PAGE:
Who was I to decide the fate of a man? How can I be judge, jury, and executioner of someone I have never saw before in my life? What qualifies me for this job? I sit and listen to the differing stories from each person on the stand. I sit in a room with 11 other people who want to believe either he’s guilty or he’s innocent. We only know what we’ve been told. One vote the wrong way could send an innocent man to prison, or set a criminal free. How do we choose? Sure there is evidence on both sides, but which is more compelling? What if we are wrong? What if we are right? What if we believe that since no property or person was injured or damaged, no crime has been committed? We are just 12 people trying to decide who is wrong, and who is right.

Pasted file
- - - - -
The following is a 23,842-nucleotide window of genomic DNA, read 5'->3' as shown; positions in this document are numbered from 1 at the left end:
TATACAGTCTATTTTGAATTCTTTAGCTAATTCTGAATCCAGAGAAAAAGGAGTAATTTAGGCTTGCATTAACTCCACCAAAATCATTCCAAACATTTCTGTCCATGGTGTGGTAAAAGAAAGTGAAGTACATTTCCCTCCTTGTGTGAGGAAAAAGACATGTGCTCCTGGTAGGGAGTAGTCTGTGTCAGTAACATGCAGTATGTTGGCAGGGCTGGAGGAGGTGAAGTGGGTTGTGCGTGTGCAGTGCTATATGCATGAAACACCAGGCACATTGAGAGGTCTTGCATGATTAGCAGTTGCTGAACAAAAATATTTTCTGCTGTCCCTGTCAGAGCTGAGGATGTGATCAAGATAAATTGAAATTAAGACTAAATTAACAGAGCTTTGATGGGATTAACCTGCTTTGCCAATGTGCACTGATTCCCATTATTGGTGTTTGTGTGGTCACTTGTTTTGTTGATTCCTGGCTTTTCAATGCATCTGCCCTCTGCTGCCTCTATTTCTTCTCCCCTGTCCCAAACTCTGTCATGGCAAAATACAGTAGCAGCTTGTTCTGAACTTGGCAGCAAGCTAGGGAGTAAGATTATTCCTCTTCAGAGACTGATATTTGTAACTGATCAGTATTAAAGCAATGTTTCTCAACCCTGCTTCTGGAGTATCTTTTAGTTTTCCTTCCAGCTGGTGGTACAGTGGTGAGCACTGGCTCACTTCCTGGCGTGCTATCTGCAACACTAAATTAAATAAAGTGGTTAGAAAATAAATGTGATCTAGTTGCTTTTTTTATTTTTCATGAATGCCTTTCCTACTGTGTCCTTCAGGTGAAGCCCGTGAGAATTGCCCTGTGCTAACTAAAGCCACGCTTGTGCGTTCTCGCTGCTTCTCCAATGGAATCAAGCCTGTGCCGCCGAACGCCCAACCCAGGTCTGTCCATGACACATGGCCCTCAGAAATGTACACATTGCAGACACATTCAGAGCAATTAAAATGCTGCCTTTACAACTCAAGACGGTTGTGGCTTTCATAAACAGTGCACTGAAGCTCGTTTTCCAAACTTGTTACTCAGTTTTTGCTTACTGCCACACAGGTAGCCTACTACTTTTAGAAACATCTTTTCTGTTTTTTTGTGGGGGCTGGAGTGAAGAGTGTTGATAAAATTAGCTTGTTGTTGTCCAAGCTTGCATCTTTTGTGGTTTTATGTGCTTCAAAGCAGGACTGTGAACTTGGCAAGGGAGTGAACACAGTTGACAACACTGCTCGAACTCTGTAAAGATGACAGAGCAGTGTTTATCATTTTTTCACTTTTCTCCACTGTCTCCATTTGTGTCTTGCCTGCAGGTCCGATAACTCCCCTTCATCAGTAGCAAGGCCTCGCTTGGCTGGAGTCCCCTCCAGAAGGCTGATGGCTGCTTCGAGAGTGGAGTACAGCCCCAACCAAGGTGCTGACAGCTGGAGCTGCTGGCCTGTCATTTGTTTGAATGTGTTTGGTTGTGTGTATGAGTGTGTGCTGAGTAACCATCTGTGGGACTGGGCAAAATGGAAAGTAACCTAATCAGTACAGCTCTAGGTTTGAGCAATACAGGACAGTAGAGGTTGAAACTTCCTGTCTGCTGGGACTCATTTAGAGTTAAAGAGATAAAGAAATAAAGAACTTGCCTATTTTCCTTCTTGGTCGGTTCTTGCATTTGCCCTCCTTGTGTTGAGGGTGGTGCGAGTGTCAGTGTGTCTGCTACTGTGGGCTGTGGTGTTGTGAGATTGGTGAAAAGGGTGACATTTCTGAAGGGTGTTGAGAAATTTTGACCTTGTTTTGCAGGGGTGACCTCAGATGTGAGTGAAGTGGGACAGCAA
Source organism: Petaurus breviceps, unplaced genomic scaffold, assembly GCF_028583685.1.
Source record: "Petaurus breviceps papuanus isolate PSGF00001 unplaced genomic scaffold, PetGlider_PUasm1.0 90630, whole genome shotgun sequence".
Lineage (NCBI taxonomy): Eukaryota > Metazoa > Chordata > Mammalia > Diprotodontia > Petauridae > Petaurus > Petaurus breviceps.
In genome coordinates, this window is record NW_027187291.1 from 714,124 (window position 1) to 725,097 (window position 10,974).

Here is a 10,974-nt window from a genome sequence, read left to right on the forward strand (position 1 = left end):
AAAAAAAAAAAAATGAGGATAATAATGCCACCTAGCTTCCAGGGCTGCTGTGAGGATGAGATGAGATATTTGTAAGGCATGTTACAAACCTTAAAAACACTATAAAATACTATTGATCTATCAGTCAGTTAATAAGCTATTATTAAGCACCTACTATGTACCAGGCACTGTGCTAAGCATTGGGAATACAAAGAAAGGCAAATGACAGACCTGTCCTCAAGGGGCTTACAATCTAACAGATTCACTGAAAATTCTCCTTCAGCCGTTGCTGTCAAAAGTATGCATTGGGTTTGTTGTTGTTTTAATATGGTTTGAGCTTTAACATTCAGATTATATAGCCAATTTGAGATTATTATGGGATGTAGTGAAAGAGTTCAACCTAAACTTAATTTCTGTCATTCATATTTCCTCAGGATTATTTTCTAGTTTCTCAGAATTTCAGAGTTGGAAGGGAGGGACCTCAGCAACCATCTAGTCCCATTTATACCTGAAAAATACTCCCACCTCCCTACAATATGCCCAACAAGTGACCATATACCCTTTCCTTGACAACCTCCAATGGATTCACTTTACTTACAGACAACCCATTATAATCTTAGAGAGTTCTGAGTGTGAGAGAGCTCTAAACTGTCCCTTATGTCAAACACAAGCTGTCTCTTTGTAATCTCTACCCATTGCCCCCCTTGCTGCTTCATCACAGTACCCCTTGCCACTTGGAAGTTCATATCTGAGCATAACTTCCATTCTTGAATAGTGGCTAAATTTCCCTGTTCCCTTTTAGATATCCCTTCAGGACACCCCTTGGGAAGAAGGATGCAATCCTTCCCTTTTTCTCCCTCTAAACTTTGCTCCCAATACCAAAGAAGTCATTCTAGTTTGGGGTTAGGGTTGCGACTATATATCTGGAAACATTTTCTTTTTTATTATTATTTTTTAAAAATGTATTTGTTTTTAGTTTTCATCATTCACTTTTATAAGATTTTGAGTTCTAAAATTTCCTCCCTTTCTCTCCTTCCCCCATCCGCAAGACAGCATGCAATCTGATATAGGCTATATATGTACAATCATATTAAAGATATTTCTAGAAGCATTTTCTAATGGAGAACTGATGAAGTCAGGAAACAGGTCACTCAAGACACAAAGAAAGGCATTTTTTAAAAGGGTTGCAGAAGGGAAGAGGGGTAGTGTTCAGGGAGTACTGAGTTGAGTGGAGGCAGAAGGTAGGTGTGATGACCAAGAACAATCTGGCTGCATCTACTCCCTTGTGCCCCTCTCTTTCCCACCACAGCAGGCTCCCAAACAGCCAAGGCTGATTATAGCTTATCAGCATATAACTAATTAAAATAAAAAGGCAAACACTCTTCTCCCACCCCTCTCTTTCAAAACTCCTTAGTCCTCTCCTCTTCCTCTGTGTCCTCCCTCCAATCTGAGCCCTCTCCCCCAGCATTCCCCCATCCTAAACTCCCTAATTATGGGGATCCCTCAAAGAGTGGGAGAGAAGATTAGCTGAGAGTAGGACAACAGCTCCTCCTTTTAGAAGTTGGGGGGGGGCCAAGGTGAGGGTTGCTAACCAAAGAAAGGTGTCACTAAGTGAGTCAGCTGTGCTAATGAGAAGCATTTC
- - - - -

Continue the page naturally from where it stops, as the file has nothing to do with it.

I think that it is no secret that our system is broken. We have people in prison serving major sentences for possession of marijuana. Not selling/distributing, just in possession. Meanwhile, a person can sexually assault a child or even kill said child through irresponsibility, and they get probation. How is this a fair and even assessment? If I get caught with home-made white liquor, I may get a fine for possession of a non-taxable substance, but that would be about it. Yet people are serving maximum sentences for smoking or possessing marijuana. A lot of these people happen to be African American and other minorities. Not because they are the only ones who do it, but white people have a better chance of getting a lesser sentence.